Sanyu* is clever and ambitious. Despite a two-year absence from school due to a lack of money, she is now among the five best performing pupils in her grade four class.
The 11-year-old dropped out of school in 2017, after her father left home and remarried. He left the family with nothing to survive on, as Sanyu’s mother, Samelia*, stayed home to care for her children. For the family’s upkeep, Sanyu and her older brother had to help their mother earn an income working at a nearby quarry. They received a meagre daily wage of 3000 Uganda shillings (1.06 CAD). Sanyu was eight years old at the time.
“The dust from breaking rocks to small stones made me cough and sneeze,” says Sanyu. “It was dangerous working in the quarry because of falling stones; people die from crushing. The children in the quarry had cuts on their legs and hands from the stones. I had cuts too. I did not want to be there, I wanted to go to school. I do not like missing school,” she says.
Sanyu’s family lives in Bendegere village, a low-income neighbourhood in Entebbe, Uganda. When a girl drops out of school at eight years, chances are that in three years she will be married off. Young girls here are seen as a commodity that can be sold to solve financial problems in the family.
While Samelia advocates and values a girl’s education, and will not force Sanyu into early marriage, poverty in the family leaves Sanyu vulnerable to child labour. “Sometimes life is so hard that priorities change,” says Samelia. “Withdrawing Sanyu from class is the last thing I want to do, but the pressure to provide is too great that I sometimes need my children to work to help me cope,” she says.
Poverty is one of the drivers of early marriage. The country has the 16th highest marriage prevalence rate in the world, according to UNICEF.
In February 2019, staff from the SOS Children’s Villages family strengthening program visited Sanyu’s family to assess their immediate needs. Building the capacity of the caregiver became apparent in order to remove Sanyu and her brother from child labour and return them back to school.
Samelia first received a food basket that would sustain her family for two months. She then trained in hairdressing. Plaiting women’s hair in the community after she completed her course earned her 15,000 Uganda Shillings (5.29 CAD) per day. “My confidence started to return when I realized I could work and make much more without involving my children,” says Samelia.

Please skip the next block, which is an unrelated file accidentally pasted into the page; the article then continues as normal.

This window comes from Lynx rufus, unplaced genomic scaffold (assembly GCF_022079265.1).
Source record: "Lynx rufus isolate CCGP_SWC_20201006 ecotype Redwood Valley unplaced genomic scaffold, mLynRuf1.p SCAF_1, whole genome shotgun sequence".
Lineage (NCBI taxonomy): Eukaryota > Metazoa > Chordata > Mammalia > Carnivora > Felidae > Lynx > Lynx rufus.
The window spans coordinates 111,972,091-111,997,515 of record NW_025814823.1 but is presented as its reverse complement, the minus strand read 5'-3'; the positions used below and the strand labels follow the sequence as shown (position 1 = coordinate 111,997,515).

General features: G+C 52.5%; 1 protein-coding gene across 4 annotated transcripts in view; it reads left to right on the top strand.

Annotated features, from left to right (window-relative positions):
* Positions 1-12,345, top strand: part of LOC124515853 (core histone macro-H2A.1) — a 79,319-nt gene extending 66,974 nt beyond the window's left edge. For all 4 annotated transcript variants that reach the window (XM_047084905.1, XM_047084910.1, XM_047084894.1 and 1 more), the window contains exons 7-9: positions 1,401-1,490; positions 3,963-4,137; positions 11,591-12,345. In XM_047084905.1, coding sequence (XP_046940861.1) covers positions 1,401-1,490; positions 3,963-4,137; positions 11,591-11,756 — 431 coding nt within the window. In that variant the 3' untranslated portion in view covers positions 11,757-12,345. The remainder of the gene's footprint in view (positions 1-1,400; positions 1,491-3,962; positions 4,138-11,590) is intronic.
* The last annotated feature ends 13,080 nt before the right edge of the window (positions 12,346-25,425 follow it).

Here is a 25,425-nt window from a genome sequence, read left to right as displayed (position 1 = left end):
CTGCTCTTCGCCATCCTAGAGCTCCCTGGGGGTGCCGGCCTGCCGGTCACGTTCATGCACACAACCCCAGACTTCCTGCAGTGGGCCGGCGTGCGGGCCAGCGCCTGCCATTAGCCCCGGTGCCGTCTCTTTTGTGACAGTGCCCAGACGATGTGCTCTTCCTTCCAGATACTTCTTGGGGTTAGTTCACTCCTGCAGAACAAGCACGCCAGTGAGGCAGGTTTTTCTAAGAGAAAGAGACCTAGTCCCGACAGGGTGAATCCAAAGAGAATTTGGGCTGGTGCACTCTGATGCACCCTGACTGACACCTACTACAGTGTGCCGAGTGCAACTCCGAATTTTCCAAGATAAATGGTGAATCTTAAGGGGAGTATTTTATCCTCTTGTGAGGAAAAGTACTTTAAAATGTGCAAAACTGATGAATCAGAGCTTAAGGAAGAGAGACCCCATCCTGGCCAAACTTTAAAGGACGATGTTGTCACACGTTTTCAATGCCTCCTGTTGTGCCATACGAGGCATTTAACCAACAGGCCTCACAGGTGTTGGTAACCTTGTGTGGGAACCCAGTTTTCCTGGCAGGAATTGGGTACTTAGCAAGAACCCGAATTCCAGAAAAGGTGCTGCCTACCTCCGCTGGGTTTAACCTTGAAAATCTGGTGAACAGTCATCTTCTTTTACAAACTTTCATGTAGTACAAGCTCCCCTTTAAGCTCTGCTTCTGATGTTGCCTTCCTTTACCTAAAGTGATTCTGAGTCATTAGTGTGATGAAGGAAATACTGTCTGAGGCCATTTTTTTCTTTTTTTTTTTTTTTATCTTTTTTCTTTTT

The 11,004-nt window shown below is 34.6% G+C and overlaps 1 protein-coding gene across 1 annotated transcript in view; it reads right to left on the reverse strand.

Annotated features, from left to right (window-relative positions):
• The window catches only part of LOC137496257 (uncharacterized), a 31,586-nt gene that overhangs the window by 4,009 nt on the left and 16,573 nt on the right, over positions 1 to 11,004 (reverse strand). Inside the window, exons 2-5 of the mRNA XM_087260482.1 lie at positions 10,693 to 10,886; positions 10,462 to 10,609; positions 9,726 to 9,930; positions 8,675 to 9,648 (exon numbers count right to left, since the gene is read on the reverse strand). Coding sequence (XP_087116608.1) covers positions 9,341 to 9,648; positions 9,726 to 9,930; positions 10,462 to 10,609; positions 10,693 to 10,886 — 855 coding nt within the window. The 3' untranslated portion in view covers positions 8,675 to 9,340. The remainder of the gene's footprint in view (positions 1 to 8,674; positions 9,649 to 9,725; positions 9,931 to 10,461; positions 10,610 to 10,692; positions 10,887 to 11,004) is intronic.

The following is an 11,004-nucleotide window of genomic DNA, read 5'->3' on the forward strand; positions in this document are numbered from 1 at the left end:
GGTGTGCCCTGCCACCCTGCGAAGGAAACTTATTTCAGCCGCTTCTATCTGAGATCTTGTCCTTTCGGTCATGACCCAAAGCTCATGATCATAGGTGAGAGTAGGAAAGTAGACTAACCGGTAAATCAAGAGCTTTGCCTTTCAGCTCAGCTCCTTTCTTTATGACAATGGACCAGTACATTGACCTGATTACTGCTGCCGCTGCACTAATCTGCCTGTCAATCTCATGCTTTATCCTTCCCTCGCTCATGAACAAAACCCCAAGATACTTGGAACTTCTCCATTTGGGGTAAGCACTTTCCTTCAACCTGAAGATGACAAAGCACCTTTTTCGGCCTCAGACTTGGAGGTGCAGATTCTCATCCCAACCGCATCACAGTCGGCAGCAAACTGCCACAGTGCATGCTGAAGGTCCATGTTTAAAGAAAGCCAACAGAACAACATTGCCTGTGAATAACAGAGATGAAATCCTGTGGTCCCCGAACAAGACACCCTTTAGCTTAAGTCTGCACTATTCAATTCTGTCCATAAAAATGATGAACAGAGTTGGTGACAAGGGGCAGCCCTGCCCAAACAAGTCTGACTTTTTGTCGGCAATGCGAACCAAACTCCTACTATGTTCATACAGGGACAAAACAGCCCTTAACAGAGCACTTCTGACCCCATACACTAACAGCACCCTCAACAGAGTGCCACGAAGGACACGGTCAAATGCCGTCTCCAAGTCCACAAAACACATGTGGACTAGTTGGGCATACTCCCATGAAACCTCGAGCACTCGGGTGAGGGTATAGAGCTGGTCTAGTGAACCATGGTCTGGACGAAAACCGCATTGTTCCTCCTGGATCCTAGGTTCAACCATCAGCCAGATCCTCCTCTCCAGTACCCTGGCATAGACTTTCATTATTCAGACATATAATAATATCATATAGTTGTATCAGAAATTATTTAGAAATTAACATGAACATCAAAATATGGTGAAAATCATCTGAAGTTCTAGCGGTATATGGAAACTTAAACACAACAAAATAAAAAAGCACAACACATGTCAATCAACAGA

Learnings Samelia received from business skills and financial literacy training empowered her to start a chicken and goat rearing business; she later joined a community savings group known as a VSLA (Village Savings and Loan Association). In her first five months of saving, Samelia managed to secure a loan, which she used to pay her children’s school fees in full, enrolling them back to school.
“I am so happy that my mother took me back to school and I can continue with my studies,” says Sanyu, visibly pleased. “My mother works so hard. She has been buying for us reading materials every week during this time we are at home because of coronavirus, to make sure we keep up with our education. I am reading hard not to disappoint her; I made her a promise that when I grow up, I will become a science teacher and teach more doctors for my community,” she says.
George Mubiru, the SOS family strengthening coordinator working with Sanyu’s family, says they are working with the community to ensure girls get equal education opportunities as boys. “We sensitize families on the value of the girl child,” he says. “Parents who are fanatics of the cultural norms are hard to convince that it is wrong to marry off girls early. Other caregivers are illiterate and they do not accept or believe in the value of education for girls – they would rather educate boys. Unfortunately, this narrative is passed on from generation to generation.”
There are times when the SOS team has successfully withdrawn children from marriage; “one girl we withdrew was pregnant and we linked her with a partner organization that supports young mothers,” says George. “In other cases, girls refuse to leave the matrimonial home; we suspect their parents threaten or intimidate them to stay,” he says. The rescued girls get support to acquire tailoring and hairdressing skills and also receive counselling.
Sanyu’s education is safe so long as her mother is earning enough to sustain the family. The SOS team is preparing to buy her mother a start-up kit to open her own salon. When she is stationed in one place, clients can come to her instead of her running a mobile salon. The VSLA is the backbone of her economic stability given that she is able to secure a loan to boost her business. Sanyu says she is now confident in her mother’s ability to keep her in school.
“Our lives have improved because my mother is making more money. I have attended adolescent empowerment training and learnt about the risks I face as a girl, and that school is a protective environment for girls. Education is the key to my future happiness and I do not want to lose focus.”
*Names changed to protect the privacy of children and families